The Duke Who Fell to Earth

Station to Station (1976)

 

Station to Station is the tenth studio album by English musician David Bowie. Commonly regarded as one of his most significant works, Station to Station was the vehicle for his last great “character”, the Thin White Duke. The album was recorded after he completed shooting Nicolas Roeg‘s The Man Who Fell to Earth, and the cover artwork featured a still from the movie.

It was on the set of his first major film, The Man Who Fell to Earth, that Bowie began writing a pseudo-autobiography called The Return of the Thin White Duke. He was also composing music on the understanding that he was to provide the picture’s soundtrack, though this would not come to fruition. (At Bowie’s recommendation, John Phillips of the Mamas and the Papas would write and produce all the original music for the film instead.) Director Nicolas Roeg warned the star that the part of Thomas Jerome Newton would likely remain with him for some time after production completed. With Roeg’s agreement, Bowie developed his own look for the film, and this carried through to his public image and onto two album covers over the next twelve months, as did Newton’s air of fragility and aloofness.

The Thin White Duke became the mouthpiece for Station to Station and, as often as not during the next six months, for Bowie himself. Impeccably dressed in white shirt, black trousers and waistcoat, the Duke was a hollow man who sang songs of romance with an agonised intensity, yet felt nothing—”ice masquerading as fire”. The persona has been described as “a mad aristocrat”, “an amoral zombie”, and “an emotionless Aryan superman”. For Bowie himself, the Duke was “a nasty character indeed”.

 

Low (1976)

 

Low is the eleventh studio album by British musician David Bowie, co-produced by Bowie and Tony Visconti. Widely regarded as one of Bowie’s most influential releases, Low was the first of the “Berlin Trilogy”, a series of collaborations with Brian Eno (though the album was mainly recorded in France and only mixed in West Berlin). The experimental, avant-garde style would be further explored on Heroes and Lodger. The album’s working title was New Music Night and Day.

The genesis of Low lies in both the foundations laid by Bowie’s previous album Station to Station, and music he intended for the soundtrack to The Man Who Fell to Earth. When Bowie presented his material for the film to Nicolas Roeg, the director decided that it would not be suitable. Roeg preferred a more folksy sound, although John Phillips described Bowie’s contributions as “haunting and beautiful”. Elements from these pieces were incorporated into Low instead. The album’s cover, like Station to Station, is a still from the movie: the photographic image, under the album’s title, formed a deliberate pun on the phrase “low profile”.

Although the music was influenced by German bands such as Kraftwerk and Neu!, Low has been acclaimed for its originality and is considered ahead of its time, not least for its cavernous treated drum sound created by producer Visconti using an Eventide Harmonizer.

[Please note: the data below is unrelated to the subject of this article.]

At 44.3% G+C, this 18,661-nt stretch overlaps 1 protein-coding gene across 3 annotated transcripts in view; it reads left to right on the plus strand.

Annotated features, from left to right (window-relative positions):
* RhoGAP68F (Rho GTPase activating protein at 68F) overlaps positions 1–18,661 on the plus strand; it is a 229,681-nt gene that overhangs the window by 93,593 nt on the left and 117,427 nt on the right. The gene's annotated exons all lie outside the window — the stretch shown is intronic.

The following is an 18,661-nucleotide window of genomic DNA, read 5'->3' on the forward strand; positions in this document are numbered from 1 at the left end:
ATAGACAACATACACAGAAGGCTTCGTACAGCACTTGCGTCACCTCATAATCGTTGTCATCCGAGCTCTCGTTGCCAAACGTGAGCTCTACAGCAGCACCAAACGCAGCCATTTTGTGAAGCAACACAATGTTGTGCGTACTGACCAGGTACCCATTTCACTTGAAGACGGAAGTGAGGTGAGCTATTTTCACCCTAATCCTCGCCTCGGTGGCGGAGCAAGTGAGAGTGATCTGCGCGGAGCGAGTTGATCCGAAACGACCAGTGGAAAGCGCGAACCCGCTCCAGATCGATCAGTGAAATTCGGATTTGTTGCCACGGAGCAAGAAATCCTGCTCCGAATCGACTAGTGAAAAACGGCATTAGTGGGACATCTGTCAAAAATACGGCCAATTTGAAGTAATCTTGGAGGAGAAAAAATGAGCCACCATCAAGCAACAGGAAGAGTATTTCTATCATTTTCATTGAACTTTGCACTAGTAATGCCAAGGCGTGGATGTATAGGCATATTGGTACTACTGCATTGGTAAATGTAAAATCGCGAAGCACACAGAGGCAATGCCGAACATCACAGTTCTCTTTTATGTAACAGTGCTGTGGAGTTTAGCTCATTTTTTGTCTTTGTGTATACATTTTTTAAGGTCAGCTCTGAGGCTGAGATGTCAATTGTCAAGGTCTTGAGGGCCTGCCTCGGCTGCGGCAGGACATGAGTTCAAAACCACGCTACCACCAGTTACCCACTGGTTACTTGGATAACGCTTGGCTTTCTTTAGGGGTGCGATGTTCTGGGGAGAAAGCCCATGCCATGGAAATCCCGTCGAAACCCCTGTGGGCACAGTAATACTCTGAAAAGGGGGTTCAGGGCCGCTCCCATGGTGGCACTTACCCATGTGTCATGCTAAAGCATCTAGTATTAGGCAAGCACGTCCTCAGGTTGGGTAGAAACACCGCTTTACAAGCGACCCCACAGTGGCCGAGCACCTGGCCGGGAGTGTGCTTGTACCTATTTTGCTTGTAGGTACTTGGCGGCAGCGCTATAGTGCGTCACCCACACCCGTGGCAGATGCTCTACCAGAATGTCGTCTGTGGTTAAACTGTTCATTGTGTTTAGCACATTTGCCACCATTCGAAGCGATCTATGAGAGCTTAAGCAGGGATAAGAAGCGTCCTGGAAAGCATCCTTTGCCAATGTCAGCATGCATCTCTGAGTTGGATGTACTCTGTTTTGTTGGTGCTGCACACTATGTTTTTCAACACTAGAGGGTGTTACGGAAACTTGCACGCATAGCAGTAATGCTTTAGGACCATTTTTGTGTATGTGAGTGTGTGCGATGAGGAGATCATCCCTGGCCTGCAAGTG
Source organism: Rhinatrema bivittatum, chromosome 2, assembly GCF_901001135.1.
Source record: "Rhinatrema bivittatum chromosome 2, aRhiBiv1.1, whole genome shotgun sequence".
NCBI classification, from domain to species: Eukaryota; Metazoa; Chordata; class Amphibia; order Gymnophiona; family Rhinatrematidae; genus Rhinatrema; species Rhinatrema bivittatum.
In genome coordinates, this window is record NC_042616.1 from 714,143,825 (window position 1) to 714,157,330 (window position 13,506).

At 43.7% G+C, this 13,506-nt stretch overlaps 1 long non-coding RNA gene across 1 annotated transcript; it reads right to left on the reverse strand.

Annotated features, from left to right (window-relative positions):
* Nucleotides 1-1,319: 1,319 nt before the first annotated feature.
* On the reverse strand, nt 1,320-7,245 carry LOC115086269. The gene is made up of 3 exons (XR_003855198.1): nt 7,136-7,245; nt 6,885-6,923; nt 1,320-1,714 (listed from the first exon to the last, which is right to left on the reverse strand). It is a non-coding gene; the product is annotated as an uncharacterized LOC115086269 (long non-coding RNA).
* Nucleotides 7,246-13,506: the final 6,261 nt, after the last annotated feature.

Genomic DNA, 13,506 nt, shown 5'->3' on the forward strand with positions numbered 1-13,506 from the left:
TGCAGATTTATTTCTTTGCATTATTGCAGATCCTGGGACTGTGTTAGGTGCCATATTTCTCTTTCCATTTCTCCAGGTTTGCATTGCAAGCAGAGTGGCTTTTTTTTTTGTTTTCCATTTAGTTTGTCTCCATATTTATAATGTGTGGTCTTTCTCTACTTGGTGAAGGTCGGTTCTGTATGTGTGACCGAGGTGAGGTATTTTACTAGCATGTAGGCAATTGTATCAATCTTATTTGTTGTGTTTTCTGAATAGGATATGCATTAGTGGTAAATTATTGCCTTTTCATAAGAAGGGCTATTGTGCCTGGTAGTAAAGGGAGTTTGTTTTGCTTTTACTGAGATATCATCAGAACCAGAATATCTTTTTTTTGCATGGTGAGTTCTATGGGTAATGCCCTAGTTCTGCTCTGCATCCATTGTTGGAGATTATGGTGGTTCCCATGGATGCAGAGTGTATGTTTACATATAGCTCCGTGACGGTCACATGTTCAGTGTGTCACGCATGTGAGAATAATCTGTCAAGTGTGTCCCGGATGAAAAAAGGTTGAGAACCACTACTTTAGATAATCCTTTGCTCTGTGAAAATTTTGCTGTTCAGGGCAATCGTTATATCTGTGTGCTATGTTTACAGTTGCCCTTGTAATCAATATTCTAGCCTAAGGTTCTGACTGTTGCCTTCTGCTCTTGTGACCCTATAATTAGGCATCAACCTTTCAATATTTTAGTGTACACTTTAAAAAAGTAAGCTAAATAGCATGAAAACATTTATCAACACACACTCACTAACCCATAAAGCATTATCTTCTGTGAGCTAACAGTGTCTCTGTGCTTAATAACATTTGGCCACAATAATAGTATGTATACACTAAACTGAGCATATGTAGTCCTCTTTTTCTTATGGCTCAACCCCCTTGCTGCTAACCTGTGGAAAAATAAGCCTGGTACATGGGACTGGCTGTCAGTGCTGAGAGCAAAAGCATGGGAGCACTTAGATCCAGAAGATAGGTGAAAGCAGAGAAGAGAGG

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Impossible to Guess

“It was always impossible to guess Chanel’s age. She was dark and sunburned, with high cheekbones, an upturned nose with nostrils, as she said, ‘like tunnels,’ brilliant black eyes like buttons, and a gash for a mouth. Her hands were delicate, of a skin with a white sheen on it, and so strong that they could shoe a horse. She wore no red on her fingernails but reddened the tips of her toes, on the theory that feet were a dreary business and required every aid.”

Cecil Beaton
The Glass of Fashion
1954

 
 

Fashion designer Gabrielle “Coco” Chanel with photographer Cecil Beaton, circa 1930’s. Photo by John Phillips

 
 

Drawings, sketches and photo portraits of Mademoiselle Chanel by Cecil Beaton

When I Paint My Masterpiece

Bob Dylan visiting the The Phillips Collection, standing in front of El Greco’s The Repentant St. Peter (1600 – 1605 or later). Photo: Barry Feinstein, 1974

 
 

Oh, the streets of Rome are filled with rubble
Ancient footprints are everywhere
You can almost think that you’re seein’ double
On a cold, dark night on the Spanish Stairs
Got to hurry on back to my hotel room
Where I’ve got me a date with Botticelli’s niece
She promised that she’d be right there with me
When I paint my masterpiece

Oh, the hours I’ve spent inside the Coliseum
Dodging lions and wastin’ time
Oh, those mighty kings of the jungle, I could hardly stand to see ’em
Yes, it sure has been a long, hard climb
Train wheels runnin’ through the back of my memory
When I ran on the hilltop following a pack of wild geese
Someday, everything is gonna be smooth like a rhapsody
When I paint my masterpiece

Sailin’ round the world in a dirty gondola
Oh, to be back in the land of Coca-Cola!

I left Rome and landed in Brussels
On a plane ride so bumpy that I almost cried
Clergymen in uniform and young girls pullin’ muscles
Everyone was there to greet me when I stepped inside
Newspapermen eating candy
Had to be held down by big police
Someday, everything is gonna be diff’rent
When I paint my masterpiece

Bob Dylan